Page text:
Coral and rocky reefs lower the impacts of storms and hurricanes, as well as provide food and shelter to plants and animals. Healthy Reefs Initiative reports state that 60 percent of the coral reefs in the Mexican Caribbean are in either poor or critical condition. 

The Veracruz Reef system is the largest coral ecosystem in the Gulf of Mexico, and in 1992 was declared by Mexico’s government as a Natural Protected Area In 2013, the government reduced the size of the Natural Protected Area to expand the port of Veracruz. This expansion of the port is endangering this Reef System

AIDA, alongside our partners Earthjustice and Centro México de Derecho Ambiental (CEMDA), is working toward a constitutional protection lawsuit in order to stop the construction of the Veracruz Port and  protect and preserve the Reef System since the construction will cause a significant amount of impact and harm to this ecosystem.

As part of our efforts to protect coral reef ecosystems,, we are working on a report on the current state of conservation of the Mesoamerican Reef. The report will include key recommendations for countries like Mexico on how to improve the management and conservation of this essential ecosystem.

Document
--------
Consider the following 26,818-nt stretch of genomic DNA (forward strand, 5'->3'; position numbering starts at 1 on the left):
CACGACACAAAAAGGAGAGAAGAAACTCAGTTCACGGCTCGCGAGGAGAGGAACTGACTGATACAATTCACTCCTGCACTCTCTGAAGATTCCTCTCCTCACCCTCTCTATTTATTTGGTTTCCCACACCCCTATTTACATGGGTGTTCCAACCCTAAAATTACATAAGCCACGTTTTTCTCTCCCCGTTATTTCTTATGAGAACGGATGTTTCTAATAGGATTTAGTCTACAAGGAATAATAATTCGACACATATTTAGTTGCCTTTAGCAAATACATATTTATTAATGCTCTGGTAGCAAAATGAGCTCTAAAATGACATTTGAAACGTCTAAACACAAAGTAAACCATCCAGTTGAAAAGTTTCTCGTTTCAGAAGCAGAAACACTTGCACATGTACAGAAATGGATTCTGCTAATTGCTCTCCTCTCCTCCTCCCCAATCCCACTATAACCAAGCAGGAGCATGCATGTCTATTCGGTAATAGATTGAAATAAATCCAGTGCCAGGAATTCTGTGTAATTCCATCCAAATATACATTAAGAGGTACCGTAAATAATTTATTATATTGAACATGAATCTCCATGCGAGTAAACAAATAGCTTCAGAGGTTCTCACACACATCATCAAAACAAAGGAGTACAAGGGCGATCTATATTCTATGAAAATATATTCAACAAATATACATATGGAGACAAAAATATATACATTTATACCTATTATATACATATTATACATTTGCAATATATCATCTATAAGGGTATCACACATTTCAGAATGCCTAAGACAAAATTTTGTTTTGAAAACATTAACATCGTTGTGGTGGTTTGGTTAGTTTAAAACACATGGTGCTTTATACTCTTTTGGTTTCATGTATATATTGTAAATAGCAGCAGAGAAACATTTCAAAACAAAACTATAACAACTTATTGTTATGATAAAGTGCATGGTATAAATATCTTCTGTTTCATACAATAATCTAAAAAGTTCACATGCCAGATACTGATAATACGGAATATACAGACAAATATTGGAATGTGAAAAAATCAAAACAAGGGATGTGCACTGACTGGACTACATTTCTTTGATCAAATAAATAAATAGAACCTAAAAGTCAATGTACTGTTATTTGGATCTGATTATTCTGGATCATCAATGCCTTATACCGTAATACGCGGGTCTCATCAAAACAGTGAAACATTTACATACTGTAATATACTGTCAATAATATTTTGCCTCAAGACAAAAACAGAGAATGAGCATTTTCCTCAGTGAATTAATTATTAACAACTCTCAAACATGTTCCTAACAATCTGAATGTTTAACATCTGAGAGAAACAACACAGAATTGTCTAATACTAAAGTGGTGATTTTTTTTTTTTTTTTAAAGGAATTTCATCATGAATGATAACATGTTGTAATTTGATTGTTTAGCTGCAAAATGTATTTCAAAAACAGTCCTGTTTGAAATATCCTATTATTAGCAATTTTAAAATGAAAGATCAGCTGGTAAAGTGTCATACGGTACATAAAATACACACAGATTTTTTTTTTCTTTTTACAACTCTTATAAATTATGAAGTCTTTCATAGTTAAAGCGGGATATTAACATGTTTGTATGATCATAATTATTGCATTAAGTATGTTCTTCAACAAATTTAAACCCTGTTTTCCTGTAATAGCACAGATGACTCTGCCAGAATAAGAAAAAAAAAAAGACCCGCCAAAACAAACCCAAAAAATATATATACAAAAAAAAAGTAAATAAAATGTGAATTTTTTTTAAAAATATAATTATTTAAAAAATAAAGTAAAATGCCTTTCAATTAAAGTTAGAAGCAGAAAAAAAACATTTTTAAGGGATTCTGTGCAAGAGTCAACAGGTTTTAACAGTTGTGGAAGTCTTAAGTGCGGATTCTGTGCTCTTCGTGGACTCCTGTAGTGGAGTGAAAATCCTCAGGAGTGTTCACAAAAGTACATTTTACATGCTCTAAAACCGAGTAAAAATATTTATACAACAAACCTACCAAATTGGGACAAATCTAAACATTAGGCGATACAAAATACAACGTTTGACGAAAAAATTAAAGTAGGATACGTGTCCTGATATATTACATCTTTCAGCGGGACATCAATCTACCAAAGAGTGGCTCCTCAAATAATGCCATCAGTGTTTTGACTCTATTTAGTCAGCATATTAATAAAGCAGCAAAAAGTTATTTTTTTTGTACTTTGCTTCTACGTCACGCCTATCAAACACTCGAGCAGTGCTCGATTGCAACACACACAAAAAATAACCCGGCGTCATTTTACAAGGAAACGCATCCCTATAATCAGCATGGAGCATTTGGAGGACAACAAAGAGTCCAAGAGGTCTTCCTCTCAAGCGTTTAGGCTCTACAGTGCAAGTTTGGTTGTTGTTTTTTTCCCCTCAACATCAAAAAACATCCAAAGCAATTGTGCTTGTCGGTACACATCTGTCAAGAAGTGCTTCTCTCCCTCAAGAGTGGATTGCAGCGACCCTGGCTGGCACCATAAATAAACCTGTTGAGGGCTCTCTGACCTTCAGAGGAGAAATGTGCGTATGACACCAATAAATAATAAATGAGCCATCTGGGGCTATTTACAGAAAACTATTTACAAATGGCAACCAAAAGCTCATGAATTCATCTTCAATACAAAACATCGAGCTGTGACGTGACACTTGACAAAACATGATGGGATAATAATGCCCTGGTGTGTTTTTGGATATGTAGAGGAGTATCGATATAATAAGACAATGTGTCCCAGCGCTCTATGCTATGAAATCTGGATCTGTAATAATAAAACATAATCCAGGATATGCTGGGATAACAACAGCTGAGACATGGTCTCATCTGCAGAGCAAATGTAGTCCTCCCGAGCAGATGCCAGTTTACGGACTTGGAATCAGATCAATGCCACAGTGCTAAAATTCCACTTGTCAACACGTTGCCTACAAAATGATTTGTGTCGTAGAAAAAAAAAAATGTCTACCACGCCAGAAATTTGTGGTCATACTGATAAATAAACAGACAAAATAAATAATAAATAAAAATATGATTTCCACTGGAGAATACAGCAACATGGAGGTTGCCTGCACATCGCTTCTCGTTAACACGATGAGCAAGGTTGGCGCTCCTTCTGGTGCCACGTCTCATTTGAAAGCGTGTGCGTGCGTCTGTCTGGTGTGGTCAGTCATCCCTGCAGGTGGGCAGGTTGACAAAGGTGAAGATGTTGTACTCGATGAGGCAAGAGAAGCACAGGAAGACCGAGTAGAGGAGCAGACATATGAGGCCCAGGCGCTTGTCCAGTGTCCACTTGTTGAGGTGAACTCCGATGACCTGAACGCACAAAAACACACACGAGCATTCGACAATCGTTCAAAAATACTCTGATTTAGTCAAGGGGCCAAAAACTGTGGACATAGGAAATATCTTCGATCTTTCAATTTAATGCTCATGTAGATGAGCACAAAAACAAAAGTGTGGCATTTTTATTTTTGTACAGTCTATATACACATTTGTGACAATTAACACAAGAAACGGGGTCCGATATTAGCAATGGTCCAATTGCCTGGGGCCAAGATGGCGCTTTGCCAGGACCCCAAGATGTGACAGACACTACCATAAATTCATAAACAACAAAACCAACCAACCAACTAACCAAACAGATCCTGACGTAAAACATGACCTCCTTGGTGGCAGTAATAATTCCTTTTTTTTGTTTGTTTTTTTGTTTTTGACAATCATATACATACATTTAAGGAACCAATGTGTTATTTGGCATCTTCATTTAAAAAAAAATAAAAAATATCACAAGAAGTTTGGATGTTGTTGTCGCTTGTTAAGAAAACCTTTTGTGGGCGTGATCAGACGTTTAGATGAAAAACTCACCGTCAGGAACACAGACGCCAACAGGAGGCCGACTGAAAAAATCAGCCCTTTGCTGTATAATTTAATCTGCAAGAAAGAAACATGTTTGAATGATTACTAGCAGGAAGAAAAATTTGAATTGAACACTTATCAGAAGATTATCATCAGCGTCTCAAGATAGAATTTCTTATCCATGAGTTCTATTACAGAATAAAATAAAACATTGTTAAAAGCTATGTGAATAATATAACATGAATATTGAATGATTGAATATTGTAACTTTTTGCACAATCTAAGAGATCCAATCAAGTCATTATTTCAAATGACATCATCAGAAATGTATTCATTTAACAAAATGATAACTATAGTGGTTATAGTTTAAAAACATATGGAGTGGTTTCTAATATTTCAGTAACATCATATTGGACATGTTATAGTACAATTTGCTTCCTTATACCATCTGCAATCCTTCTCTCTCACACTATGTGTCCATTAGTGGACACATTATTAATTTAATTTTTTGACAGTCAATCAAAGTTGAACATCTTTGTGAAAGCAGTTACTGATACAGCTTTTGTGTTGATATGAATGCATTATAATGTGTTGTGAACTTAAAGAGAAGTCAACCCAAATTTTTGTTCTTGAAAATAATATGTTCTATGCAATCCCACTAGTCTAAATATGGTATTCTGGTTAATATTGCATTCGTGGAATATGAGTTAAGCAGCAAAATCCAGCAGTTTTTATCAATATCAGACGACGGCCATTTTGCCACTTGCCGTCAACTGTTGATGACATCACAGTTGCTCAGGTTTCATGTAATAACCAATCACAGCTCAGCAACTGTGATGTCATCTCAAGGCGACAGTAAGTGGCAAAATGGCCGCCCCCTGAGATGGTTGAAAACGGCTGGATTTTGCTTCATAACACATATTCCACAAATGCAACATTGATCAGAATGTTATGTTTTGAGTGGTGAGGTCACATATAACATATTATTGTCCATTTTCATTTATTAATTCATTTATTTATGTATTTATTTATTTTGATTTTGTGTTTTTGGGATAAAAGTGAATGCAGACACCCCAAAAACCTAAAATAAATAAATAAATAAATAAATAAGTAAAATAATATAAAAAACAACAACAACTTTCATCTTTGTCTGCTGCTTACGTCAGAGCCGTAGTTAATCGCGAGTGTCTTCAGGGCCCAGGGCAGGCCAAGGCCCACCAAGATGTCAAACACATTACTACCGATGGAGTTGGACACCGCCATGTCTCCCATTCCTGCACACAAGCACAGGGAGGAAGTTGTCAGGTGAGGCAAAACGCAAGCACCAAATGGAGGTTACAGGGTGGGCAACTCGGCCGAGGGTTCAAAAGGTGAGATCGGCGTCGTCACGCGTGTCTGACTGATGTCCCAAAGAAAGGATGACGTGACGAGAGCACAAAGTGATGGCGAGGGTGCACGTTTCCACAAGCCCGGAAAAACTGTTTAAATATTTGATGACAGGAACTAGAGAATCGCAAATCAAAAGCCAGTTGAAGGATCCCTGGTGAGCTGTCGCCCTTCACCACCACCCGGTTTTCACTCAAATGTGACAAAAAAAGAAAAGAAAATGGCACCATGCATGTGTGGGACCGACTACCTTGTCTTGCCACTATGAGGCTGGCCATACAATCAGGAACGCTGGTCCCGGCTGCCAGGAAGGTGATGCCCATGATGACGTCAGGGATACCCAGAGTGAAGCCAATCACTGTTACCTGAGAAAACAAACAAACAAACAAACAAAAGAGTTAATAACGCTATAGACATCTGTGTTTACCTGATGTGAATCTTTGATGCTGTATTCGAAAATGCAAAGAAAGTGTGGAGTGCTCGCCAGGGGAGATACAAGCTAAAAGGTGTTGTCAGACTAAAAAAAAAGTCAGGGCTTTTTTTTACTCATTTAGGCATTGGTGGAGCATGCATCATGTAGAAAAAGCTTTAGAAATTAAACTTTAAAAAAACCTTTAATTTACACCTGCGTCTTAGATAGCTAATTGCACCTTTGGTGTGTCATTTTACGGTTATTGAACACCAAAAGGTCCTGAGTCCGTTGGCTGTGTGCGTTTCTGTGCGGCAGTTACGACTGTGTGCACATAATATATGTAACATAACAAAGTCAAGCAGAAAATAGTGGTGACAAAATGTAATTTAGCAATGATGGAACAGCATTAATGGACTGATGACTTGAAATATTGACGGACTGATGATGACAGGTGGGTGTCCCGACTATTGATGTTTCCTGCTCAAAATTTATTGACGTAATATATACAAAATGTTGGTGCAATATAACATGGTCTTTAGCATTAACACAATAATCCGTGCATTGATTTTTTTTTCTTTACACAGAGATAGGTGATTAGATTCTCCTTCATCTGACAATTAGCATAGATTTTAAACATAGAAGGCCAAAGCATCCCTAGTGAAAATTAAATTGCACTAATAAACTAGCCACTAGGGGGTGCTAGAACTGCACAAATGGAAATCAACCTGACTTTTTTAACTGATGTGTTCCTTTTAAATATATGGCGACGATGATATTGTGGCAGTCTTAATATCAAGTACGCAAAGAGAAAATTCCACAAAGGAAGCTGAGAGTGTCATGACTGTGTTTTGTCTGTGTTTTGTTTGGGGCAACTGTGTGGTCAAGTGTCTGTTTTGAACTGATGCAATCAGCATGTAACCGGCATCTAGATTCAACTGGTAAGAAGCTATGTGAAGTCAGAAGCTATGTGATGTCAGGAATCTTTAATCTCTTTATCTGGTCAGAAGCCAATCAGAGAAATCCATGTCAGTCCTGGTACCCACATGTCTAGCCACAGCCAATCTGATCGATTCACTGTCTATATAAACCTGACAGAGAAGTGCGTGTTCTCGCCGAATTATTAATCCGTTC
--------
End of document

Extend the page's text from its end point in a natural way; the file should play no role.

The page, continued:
In  2018, Healthy Reefs Initiative wrote a letter to the Mexican government including  information outlined by AIDA on the importance of preserving its coral reefs, requesting that ten species of parrotfish be included in the nation’s list of protected species. As a continuation of this work, AIDA is actively working on a policy brief on recommendations on the adequate management of parrotfish species in the Baja California Sur region. These species of fish are a key part of the strategy to protect coral reefs because they feed on algae which otherwise deprive the coral of light and oxygen. Populations of parrotfish have declined drastically due to pollution and climate change, and their protection needs to be a priority.